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I think I have become better at not collecting apps because of hardware. The macs I am running can not support the latest and greatest. As a result, I am finding myself digging a bit deeper into the apps that I have.

I must adimt, I love playing with apps, espically CRIMPing. But, the question is do I want to play with new apps or do I want to get some work done ? Do new apps get me better functionality at a cost of time and brain power ? Taking it further, what do I really want the software to do ? Can I accomplish it better with the tools that I have, with paper or simple lists (Bullet Journal). Am I using the potential power of new apps to procrastinate and not “feel guilty” ?

The Collector’s fallacy that JohnAlt mentioned is a deliciously deadly trap. Just because you own it or even read it does not mean you understand it until it is processed adequately. Unforutately, I still collect books, articles, writing projects, just not apps (as much).

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I’m definitely guilty of book collecting - so many books that I’ve yet to read, and even now I want to order more books that I “plan” to read in the future.

I’ll definitely take a look at these articles you’ve mentioned - thank you!

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There are three reasons to play with new apps:

  1. Because your existing apps are unsuitable in some specific way and you have good reason to believe the new app will be better. Like, maybe you do video processing and the new app is 50% faster. Or maybe the old app is broken and the developer isn’t responding to support requests. Or maybe the new app isn’t supported on your new device.

  2. Because the new app looks like it’ll be fun to play around with and/or potentially useful .

  3. Because you’re feeling disorganized and out of control and you think the new app will solve our problems.

Of the three I think everyone would agree that reason 1 is perfectly legitimate and even necessary.

There’s really nothing wrong with reason 2, so long as you can afford the time. Usually there’s no financial cost either, as just about all apps have freemium or try-before-you-buy plans. Like I said earlier: When playtime is over, put the toys away in the box. Or, if the application is great, you might even move to reason 1, and start evaluating the new app as an everyday driver.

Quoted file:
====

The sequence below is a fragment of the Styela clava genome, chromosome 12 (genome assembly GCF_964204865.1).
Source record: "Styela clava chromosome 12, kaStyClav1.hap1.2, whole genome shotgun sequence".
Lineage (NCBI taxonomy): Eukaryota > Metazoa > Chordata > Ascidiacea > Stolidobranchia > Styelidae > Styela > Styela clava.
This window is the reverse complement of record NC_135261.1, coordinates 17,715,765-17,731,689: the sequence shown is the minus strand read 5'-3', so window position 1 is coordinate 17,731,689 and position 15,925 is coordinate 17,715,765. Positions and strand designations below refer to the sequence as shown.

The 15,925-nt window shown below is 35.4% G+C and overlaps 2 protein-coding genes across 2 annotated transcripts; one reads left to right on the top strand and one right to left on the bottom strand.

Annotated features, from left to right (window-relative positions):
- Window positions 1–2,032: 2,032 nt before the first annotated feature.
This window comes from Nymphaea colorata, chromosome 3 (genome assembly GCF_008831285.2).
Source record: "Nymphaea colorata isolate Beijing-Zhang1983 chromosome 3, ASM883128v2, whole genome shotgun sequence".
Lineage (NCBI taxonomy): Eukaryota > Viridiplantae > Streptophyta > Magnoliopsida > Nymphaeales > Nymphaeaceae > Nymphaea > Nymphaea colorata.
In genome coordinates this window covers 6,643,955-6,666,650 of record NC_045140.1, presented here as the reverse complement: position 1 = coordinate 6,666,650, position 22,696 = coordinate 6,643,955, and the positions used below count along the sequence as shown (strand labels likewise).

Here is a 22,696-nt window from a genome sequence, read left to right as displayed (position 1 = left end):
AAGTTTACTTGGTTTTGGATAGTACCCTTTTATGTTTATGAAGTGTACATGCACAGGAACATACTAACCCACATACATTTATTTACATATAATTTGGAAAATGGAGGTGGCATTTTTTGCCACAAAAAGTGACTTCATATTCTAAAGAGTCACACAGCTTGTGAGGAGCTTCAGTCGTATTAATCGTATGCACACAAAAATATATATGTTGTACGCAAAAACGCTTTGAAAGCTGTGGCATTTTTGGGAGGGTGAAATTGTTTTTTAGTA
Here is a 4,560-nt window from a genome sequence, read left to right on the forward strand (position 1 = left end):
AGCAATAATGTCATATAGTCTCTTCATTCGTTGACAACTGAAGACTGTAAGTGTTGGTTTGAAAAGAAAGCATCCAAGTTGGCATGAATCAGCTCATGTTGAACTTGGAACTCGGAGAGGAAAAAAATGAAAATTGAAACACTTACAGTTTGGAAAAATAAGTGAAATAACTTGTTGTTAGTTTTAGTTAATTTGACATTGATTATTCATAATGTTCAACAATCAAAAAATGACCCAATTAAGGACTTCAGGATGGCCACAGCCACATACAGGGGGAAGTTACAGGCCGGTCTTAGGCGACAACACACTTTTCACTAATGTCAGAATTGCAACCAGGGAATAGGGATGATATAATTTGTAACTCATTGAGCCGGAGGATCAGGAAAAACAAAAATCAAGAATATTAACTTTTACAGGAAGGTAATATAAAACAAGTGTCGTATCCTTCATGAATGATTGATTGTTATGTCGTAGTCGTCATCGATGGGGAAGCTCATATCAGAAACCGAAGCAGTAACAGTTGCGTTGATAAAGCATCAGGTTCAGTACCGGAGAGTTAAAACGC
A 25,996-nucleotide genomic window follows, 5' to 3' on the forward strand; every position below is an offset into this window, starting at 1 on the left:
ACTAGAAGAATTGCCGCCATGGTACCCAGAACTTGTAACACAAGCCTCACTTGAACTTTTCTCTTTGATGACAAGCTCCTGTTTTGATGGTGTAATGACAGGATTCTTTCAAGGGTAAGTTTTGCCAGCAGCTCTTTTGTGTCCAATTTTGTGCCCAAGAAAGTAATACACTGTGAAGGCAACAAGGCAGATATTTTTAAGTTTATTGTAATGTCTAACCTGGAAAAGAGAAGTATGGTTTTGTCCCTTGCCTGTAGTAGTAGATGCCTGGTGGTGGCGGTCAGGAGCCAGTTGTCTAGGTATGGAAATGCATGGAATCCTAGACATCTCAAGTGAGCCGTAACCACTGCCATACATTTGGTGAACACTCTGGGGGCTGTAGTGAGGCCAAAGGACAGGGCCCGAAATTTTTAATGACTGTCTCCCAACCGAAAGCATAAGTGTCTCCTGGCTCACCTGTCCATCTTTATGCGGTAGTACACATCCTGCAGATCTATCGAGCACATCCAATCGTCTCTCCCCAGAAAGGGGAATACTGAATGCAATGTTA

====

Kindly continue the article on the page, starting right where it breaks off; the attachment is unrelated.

Number 3 is where we get into trouble. In that case, you have a problem managing your life and you’re procrastinating by evaluating apps, pretending to yourself that the app will fix the problem when the problem is actually in your brain. For me, this situation manifests by switching task managers — most frequently, switching between Things and OmniFocus. I almost did that switch again in December, for the millionth time, but instead I did a review and got myself under control.

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I’m a recovering app addict. Used to buy/try a bunch of apps but have reduced that greatly. On the Mac I rarely add new apps as everything I have does the job for me and I don’t want to spend the time learning a new system/workflow. More of an issue on the iPhone and iPad since there are numerous apps that are handy when mobile.

I think a lot of times people don’t fully utilize the tools they have. I have seen questions from people for apps that built-in macOS tools could handle.

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Look for the fear beneath the addiction.

Addiction here defined as “continued use despite adverse consequences”.

Try the ‘5 Whys’ problem solving technique. Write down the problem on the first line and then keep asking why in each subsequent line to answer the preceding line until it feels appropriate to stop.

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Because I am data driven as well as obsessive :rofl: I have tracked all the apps I have ever downloaded in a Filemaker DB, There are 943 entries, There were probably a few others that I deleted as soon as I opened them and knew after a cursery look that they were not well made or just not for me. :upside_down_face:. I currently have 151 on my iPad, including the ten or so that Apple provides (Music, App Store, etc.) In my defense, they were mostly free or cheap. They range from children’s books and learning games to travel, gardening and “productivity”. Some of the deleted ones I have marked to download again if the occasion arises. And to think that my app glut doesn’t even begin to tap the array that is available in the App Store, those that I might be interested in as well as categories that don’t interest me. Amazing.